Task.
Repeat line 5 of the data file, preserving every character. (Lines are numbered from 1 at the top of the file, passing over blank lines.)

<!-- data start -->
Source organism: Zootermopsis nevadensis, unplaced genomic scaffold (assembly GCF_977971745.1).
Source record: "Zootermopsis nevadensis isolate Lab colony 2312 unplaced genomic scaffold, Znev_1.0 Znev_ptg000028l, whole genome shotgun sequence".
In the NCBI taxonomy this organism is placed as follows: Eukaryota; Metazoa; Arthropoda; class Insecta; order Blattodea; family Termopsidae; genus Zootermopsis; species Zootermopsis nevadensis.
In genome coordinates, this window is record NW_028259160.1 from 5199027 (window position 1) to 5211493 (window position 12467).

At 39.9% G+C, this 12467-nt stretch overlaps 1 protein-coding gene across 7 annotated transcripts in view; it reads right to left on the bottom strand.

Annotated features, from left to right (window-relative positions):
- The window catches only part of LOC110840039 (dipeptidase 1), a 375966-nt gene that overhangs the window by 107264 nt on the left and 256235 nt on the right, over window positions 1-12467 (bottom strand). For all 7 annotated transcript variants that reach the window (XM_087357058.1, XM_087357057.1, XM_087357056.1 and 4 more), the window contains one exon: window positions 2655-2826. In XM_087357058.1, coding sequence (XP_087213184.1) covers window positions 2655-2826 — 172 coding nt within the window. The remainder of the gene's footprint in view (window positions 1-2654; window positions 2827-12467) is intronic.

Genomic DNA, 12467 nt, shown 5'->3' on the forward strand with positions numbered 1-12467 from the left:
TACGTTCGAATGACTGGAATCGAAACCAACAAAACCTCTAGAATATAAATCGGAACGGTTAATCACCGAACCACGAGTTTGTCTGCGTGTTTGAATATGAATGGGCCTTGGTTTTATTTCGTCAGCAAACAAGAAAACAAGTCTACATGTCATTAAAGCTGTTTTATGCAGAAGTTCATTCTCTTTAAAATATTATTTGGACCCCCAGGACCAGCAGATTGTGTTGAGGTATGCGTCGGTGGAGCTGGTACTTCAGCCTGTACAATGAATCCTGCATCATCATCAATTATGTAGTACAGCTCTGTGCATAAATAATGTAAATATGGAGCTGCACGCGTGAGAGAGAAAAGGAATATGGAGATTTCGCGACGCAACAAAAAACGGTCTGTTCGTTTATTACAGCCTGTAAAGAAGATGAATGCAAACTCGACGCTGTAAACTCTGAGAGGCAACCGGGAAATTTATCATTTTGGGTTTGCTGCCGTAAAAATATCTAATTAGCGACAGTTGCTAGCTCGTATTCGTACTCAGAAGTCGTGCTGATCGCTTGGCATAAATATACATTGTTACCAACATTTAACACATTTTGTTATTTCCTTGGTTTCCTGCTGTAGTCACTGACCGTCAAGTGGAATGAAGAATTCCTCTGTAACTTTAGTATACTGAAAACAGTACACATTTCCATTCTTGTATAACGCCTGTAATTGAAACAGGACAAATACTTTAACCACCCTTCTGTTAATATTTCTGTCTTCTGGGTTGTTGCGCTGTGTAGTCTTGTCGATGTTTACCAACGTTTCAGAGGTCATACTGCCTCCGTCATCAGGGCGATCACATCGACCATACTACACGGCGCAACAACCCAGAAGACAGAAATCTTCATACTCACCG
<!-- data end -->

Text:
At 39.9% G+C, this 12467-nt stretch overlaps 1 protein-coding gene across 7 annotated transcripts in view; it reads right to left on the bottom strand.